We know you don’t want to see Fido in pain. This is why it’s extremely important to know why he’s suffering and what you can do about it. Dog bloat or gastric dilatation volvulus (GDV) is a disorder of the digestive system that can be deadly. Bloat is the second largest killer disease after cancer and yet many dog owners know very little about it.

Bloating of the stomach happens when it’s filled with gas, fluid, or food. The expanded stomach stops blood flow from the hind legs to the heart. Blood starts to collect at the back end of the body sending the dog into a shock. What’s worse is that stomach may start turning or flipping completely cutting off the blood flow to the spleen and the pancreas. The pancreas, in turn, releases a hormone deadly enough to stop the heart. The food tube (esophagus), upper intestine (duodenum), and region of the stomach that connects to the duodenum (pylorus) also get blocked. So the dog can neither release the gas by belching nor can it vomit the excess food out.

The bloat of the stomach is very rapid and can obstruct veins leading to the abnormal circulation of blood, shock, low blood pressure, damage of internal organs, coma, and death.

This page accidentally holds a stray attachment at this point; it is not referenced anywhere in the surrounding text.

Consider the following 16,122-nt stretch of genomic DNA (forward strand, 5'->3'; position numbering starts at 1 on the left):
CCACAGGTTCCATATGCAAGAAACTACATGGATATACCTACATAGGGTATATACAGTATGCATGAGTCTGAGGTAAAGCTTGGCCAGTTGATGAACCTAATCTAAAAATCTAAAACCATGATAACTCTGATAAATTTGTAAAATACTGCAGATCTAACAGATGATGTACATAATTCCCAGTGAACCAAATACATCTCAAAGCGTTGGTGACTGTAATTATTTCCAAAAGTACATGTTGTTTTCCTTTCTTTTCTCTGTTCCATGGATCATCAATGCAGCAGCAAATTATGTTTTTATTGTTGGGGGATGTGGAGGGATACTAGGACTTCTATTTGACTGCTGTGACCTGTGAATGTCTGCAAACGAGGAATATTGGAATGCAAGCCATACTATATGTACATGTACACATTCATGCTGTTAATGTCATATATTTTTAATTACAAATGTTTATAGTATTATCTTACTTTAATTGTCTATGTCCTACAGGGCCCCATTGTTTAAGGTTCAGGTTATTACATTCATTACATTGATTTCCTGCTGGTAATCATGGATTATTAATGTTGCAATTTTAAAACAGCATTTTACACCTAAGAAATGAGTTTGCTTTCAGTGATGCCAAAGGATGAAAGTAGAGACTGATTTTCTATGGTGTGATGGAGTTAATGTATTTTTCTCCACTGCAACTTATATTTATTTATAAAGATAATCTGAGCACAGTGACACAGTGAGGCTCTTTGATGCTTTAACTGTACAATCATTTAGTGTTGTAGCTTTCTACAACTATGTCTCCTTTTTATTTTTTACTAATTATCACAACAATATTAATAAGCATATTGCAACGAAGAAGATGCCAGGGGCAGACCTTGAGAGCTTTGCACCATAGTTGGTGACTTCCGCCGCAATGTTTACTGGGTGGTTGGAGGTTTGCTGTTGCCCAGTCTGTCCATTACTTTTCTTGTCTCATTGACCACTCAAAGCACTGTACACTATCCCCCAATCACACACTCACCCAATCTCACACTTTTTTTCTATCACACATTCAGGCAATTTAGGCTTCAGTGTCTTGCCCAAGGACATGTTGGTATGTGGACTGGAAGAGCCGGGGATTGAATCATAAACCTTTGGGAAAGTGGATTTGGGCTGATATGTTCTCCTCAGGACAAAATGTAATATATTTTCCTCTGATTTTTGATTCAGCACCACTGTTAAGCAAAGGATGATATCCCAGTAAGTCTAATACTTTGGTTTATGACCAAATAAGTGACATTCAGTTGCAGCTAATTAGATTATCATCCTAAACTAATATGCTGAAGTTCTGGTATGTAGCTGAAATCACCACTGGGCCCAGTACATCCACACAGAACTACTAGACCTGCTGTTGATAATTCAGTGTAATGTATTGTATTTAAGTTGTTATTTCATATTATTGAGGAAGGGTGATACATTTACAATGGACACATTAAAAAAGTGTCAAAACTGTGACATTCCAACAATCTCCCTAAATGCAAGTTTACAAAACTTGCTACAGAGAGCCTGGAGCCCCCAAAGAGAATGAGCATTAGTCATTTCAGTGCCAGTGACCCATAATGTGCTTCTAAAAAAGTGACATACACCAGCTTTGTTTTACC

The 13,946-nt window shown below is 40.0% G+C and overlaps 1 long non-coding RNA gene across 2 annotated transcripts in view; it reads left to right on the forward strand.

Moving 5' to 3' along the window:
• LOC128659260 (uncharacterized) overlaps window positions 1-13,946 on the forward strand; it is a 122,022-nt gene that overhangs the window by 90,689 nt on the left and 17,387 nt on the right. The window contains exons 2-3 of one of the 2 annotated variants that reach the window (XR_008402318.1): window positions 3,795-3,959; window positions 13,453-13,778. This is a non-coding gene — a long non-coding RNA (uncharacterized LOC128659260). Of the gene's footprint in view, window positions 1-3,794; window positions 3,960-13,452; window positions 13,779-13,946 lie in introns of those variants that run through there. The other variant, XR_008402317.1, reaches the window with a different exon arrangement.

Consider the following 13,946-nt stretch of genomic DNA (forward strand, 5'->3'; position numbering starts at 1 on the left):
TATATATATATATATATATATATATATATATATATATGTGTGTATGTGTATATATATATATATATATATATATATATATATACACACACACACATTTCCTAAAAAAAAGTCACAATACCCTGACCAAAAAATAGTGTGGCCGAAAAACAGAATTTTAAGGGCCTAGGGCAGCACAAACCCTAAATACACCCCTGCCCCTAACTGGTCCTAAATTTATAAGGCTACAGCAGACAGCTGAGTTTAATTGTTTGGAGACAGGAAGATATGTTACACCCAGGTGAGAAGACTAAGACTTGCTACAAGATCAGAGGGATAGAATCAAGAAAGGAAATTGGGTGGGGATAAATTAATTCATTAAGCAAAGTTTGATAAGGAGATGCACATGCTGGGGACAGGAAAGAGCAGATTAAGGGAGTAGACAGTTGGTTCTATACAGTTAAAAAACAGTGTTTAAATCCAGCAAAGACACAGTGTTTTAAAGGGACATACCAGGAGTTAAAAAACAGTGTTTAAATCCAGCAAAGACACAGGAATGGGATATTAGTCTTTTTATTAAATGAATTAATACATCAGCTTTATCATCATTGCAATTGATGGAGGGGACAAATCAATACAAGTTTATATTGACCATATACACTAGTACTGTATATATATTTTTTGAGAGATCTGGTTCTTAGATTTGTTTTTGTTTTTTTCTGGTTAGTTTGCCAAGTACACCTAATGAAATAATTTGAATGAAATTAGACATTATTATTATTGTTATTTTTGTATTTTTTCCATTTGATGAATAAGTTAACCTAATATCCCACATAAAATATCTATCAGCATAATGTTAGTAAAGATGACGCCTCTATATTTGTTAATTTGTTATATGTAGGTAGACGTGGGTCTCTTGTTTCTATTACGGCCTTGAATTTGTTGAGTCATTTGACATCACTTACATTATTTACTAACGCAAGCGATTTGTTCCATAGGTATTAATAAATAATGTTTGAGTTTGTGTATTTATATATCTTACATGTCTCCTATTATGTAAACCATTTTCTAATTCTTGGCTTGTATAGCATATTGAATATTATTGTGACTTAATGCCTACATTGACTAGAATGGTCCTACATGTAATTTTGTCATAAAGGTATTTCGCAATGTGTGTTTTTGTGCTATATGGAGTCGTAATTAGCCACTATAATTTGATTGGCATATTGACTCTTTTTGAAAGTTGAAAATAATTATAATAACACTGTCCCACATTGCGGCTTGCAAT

Dog bloat symptoms

  • Attempting to vomit every 5-30 minutes with foam, mucous, or nothing out (sometimes called the hallmark symptom of bloat)
  • Unsuccessful attempts to defecate
  • Significant anxiety
  • Restlessness
  • Cold mouth membranes
  • Heavy salivation or drooling
  • Abdominal swelling after meals
  • Abdominal pain (the dog will whine if you press on his belly)
  • Coughing
  • Gagging
  • Whining
  • Pacing
  • Heavy panting
  • Seeking a hiding place
  • Licking the air
  • Looking at the abdominal region often
  • Refuse to lie down or sit
  • Curling up in a ball
  • Excessive water drinking
  • Attempt to eat small such as stones

As it gets worse, the dog may start to show these symptoms: 

  • Pale or white gums (dark red in the initial stage and white or blue in the later stage)
  • Collapse
  • Rapid heartbeat
  • Weak pulse
  • Apparent weakness
  • Shallow breathing

If you notice these symptoms, take your dog to the vet immediately. The treatment depends on the condition of the dog.


  • Dr. Winnie, Veterinarian

    Dr. Winnie earned a Master in Biology from St Georges University, and graduated from the University of Pretoria's Veterinary School. She is a full-time Veterinarian specializing in internal medicine for companion animals.